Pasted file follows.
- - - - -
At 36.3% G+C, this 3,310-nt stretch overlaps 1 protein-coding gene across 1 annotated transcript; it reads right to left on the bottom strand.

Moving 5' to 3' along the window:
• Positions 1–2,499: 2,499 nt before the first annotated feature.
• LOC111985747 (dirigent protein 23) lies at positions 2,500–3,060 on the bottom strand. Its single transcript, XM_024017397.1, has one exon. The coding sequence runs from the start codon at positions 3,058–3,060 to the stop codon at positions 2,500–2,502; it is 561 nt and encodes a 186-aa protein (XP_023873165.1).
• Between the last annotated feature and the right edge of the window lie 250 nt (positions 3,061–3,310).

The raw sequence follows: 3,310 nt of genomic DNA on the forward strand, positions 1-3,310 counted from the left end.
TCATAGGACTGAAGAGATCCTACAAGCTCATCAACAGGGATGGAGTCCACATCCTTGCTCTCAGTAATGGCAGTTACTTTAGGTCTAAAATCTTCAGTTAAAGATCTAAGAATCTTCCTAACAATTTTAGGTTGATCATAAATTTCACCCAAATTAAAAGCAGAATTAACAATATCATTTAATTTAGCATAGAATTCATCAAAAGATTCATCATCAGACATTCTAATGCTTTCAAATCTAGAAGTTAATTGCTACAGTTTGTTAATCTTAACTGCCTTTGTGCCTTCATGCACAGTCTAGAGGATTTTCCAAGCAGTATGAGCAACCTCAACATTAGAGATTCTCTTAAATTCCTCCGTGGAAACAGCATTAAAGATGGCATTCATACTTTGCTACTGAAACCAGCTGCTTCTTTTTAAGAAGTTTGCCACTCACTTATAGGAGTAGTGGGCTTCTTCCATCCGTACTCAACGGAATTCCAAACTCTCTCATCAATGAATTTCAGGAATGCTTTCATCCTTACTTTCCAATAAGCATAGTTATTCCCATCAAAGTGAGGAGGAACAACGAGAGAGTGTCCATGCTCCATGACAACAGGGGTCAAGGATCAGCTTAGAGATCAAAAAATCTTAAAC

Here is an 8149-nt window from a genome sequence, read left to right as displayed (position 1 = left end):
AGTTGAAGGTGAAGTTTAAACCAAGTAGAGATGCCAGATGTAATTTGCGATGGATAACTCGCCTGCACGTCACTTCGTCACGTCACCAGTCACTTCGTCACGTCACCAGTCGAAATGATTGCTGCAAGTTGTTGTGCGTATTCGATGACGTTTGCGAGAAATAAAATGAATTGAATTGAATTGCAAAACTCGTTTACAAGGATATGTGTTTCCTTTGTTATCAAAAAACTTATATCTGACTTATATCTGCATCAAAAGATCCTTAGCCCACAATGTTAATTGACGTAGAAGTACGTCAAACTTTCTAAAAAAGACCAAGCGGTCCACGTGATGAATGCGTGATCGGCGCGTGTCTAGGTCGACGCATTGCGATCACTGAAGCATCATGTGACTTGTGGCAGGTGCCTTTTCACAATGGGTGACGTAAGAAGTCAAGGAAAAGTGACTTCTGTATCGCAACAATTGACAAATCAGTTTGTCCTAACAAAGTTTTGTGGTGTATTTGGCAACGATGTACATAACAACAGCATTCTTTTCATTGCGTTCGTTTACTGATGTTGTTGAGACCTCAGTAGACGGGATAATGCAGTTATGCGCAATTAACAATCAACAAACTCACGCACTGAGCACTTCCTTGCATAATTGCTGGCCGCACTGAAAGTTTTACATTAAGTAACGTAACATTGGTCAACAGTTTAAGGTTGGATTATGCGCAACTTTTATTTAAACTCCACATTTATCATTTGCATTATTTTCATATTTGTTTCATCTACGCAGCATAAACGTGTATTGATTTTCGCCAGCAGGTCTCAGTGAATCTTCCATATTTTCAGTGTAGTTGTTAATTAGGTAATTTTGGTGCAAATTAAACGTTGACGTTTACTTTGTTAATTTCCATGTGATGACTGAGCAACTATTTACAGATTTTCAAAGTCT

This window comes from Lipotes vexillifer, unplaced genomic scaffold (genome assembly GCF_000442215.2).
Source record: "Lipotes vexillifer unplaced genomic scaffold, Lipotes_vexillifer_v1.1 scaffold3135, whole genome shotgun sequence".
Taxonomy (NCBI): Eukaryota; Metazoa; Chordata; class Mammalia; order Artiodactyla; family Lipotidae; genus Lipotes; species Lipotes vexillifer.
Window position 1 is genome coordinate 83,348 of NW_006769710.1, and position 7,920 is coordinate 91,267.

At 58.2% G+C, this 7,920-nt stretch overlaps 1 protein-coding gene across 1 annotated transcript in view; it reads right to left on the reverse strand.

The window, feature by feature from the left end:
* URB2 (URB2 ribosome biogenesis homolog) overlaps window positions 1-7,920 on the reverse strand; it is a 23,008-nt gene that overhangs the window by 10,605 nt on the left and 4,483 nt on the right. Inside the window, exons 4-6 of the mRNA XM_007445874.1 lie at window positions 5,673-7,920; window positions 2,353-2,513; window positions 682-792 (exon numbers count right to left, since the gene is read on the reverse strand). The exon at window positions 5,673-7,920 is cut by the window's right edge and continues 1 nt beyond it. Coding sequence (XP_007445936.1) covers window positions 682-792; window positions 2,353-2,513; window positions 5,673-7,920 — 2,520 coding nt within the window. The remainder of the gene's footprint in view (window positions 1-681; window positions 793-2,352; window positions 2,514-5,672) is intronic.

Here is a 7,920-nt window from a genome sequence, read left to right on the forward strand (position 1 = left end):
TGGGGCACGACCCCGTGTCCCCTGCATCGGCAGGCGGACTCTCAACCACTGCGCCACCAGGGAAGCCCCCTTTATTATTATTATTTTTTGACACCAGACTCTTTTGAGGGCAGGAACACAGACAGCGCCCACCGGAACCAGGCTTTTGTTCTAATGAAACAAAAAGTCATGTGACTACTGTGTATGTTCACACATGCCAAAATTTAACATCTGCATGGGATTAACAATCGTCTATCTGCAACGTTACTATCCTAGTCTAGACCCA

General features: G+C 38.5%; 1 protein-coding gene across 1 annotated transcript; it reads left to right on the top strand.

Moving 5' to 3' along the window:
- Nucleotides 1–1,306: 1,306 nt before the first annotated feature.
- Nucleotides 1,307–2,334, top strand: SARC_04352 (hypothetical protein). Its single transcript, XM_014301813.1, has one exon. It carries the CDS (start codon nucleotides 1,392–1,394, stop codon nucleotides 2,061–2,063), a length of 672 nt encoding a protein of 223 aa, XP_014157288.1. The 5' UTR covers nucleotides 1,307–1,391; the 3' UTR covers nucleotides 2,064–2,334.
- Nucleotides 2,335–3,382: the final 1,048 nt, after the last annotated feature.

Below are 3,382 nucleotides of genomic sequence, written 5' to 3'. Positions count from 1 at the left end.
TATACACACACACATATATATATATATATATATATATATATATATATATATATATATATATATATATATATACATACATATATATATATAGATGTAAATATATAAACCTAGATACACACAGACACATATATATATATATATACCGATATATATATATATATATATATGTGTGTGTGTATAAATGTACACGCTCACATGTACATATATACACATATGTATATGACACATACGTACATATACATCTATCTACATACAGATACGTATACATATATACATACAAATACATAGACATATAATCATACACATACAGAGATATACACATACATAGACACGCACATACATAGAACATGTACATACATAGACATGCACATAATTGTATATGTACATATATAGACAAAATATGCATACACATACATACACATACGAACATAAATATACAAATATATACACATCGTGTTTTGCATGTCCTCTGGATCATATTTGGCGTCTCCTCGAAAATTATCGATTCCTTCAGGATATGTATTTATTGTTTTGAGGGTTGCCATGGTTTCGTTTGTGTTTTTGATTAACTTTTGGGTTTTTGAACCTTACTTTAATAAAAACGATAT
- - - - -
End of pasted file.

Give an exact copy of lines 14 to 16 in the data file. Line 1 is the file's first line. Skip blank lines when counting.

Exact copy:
At 58.2% G+C, this 7,920-nt stretch overlaps 1 protein-coding gene across 1 annotated transcript in view; it reads right to left on the reverse strand.

The window, feature by feature from the left end:
* URB2 (URB2 ribosome biogenesis homolog) overlaps window positions 1-7,920 on the reverse strand; it is a 23,008-nt gene that overhangs the window by 10,605 nt on the left and 4,483 nt on the right. Inside the window, exons 4-6 of the mRNA XM_007445874.1 lie at window positions 5,673-7,920; window positions 2,353-2,513; window positions 682-792 (exon numbers count right to left, since the gene is read on the reverse strand). The exon at window positions 5,673-7,920 is cut by the window's right edge and continues 1 nt beyond it. Coding sequence (XP_007445936.1) covers window positions 682-792; window positions 2,353-2,513; window positions 5,673-7,920 — 2,520 coding nt within the window. The remainder of the gene's footprint in view (window positions 1-681; window positions 793-2,352; window positions 2,514-5,672) is intronic.